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Diets rich in refined fiber may increase liver cancer risk in some individuals

Diets rich in refined fiber may increase liver cancer risk in some individuals

A diet rich in refined fiber may increase liver cancer risk in some individuals, according to a new study.

The study, conducted by researchers at the University of Edinburgh, examined data from over half a million people. They found that those who ate the most refined fiber – found in processed foods like white bread and cakes – had a 43 percent higher risk of developing liver cancer than those who ate the least.

Though the study couldn’t prove cause and effect, the researchers say that the findings add to the growing body of evidence linking refined carbohydrates to cancer. Other studies have linked diets high in refined carbs to an increased risk of breast, endometrial, and colorectal cancers.

So why might refined carbs increase cancer risk? The researchers say it could be because they promote insulin resistance, which has been linked to an increased risk of several types of cancer. Refined carbs might also promote inflammation, which has also been linked to cancer.

The findings don’t mean that you need to cut carbs out of your diet entirely. But, if you’re going to eat carbs, it’s important to choose unrefined, whole grain options like oats, brown rice, and quinoa. These types of carbs have been linked to a reduced risk of cancer.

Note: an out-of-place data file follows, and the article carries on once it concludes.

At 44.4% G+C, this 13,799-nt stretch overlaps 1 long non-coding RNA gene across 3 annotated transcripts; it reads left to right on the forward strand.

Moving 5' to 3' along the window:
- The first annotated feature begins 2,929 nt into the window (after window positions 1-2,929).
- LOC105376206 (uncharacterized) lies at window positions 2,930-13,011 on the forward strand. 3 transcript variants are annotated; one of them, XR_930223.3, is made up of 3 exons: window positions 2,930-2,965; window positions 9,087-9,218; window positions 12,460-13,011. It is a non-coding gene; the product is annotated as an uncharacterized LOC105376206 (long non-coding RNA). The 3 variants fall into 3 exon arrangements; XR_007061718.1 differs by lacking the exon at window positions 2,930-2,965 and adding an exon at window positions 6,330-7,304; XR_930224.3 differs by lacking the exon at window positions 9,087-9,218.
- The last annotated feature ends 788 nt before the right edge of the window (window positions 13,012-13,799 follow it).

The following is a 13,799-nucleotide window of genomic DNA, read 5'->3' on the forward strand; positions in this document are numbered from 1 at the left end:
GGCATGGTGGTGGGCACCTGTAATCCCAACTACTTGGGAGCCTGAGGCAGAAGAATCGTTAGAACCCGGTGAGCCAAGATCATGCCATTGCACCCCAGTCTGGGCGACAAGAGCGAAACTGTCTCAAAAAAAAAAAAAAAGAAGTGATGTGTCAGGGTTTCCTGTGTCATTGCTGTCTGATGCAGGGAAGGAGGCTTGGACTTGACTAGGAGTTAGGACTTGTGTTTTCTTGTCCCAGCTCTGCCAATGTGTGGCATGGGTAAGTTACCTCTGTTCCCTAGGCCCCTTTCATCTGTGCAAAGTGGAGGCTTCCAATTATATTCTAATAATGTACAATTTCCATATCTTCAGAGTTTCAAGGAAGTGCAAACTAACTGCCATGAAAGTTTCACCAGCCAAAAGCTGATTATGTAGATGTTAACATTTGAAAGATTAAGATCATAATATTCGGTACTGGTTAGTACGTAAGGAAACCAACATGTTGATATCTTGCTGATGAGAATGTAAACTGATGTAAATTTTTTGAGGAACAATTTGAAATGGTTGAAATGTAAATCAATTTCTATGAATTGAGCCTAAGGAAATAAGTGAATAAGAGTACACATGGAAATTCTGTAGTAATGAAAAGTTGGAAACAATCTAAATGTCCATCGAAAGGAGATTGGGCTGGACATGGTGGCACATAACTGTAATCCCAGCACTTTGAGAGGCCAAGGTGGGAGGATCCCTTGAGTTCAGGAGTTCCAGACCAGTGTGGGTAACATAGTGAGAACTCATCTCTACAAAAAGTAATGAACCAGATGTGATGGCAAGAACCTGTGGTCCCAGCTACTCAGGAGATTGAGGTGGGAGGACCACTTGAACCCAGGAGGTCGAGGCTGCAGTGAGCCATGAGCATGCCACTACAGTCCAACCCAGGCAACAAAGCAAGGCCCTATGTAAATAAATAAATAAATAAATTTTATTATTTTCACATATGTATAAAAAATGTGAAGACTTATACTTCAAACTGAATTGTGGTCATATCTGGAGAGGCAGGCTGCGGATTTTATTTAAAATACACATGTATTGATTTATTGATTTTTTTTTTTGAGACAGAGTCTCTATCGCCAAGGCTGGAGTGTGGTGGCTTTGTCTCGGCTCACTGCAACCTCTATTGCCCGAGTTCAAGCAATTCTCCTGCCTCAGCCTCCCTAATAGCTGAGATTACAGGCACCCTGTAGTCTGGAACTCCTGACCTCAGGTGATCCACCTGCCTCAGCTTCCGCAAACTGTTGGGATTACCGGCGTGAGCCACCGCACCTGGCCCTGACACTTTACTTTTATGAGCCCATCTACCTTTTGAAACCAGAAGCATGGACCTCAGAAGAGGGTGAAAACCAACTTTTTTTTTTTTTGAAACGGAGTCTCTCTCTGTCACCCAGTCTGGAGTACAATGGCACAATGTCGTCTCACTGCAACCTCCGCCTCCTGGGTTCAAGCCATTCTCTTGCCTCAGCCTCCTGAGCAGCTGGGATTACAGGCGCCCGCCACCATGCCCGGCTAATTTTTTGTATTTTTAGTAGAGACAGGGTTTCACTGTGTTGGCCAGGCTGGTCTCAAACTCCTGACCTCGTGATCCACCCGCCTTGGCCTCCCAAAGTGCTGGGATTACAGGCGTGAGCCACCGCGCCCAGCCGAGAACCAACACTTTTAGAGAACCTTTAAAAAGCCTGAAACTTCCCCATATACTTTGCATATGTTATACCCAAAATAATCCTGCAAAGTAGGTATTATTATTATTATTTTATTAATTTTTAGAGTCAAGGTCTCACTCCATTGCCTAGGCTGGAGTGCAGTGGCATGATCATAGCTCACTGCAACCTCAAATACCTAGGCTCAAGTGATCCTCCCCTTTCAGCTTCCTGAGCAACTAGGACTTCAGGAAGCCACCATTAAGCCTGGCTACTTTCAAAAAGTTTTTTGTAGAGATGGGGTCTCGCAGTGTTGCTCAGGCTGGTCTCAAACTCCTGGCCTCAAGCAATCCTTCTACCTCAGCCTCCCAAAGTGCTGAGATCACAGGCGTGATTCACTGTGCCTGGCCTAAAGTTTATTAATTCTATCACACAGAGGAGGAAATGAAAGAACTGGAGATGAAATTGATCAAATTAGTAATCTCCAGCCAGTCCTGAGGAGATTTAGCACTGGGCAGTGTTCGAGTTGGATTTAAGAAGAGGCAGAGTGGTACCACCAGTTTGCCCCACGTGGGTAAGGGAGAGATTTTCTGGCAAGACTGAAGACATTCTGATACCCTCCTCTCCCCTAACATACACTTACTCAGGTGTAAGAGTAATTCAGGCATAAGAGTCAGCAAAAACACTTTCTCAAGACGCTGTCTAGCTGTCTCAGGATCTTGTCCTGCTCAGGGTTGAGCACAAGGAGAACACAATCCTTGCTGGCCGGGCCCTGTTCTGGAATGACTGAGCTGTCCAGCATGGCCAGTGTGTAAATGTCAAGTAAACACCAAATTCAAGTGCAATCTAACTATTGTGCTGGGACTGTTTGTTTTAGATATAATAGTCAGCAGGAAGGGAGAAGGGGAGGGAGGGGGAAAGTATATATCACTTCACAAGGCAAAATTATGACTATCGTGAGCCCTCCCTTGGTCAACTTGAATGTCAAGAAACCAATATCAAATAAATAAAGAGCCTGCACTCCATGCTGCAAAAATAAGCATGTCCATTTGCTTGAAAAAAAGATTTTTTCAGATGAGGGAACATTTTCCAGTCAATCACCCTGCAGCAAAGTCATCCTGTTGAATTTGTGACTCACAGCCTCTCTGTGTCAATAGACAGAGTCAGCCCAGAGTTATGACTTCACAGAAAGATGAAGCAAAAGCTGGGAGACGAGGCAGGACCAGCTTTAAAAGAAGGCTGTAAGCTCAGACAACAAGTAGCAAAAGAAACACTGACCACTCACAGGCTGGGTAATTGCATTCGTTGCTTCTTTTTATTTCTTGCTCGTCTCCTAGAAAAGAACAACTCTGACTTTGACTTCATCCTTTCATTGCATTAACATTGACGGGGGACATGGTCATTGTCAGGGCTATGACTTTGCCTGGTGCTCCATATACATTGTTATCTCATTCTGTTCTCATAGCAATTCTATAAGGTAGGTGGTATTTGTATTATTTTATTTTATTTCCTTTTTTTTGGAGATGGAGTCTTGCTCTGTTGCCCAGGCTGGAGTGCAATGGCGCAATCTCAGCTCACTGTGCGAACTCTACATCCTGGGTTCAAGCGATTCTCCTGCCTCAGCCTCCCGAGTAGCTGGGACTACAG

According to a new study, diets rich in refined fiber may increase liver cancer risk in some individuals. The study, which is published in the journal Hepatology, found that individuals who consume diets high in refined fiber are more likely to develop liver cancer than those who consume diets low in refined fiber.

Previous studies have shown that diets high in fiber are associated with a reduced risk of several types of cancer, including colorectal cancer. However, the new study is the first to suggest that refined fiber may actually increase the risk of liver cancer.

The study was conducted by researchers at the University of Texas MD Anderson Cancer Center. The researchers analyzed data from two large prospective cohort studies, the Nurses’ Health Study and the Health Professionals Follow-up Study.

The data showed that individuals who consumed the most refined fiber were 33% more likely to develop liver cancer than those who consumed the least refined fiber. The risk was even higher among individuals who were overweight or obese.

The mechanism by which refined fiber may increase liver cancer risk is not fully understood. However, the study’s authors suggest that refined fiber may promote the growth of existing liver tumors.

The findings of this study should be interpreted with caution. The study is observational in nature and cannot prove that refined fiber causes liver cancer. However, the findings do suggest that refined fiber may be a risk factor for liver cancer and that further research is warranted.

Individuals who are concerned about their liver cancer risk may want to consider limiting their intake of refined fiber. Good sources of fiber include whole grains, fruits, and vegetables.

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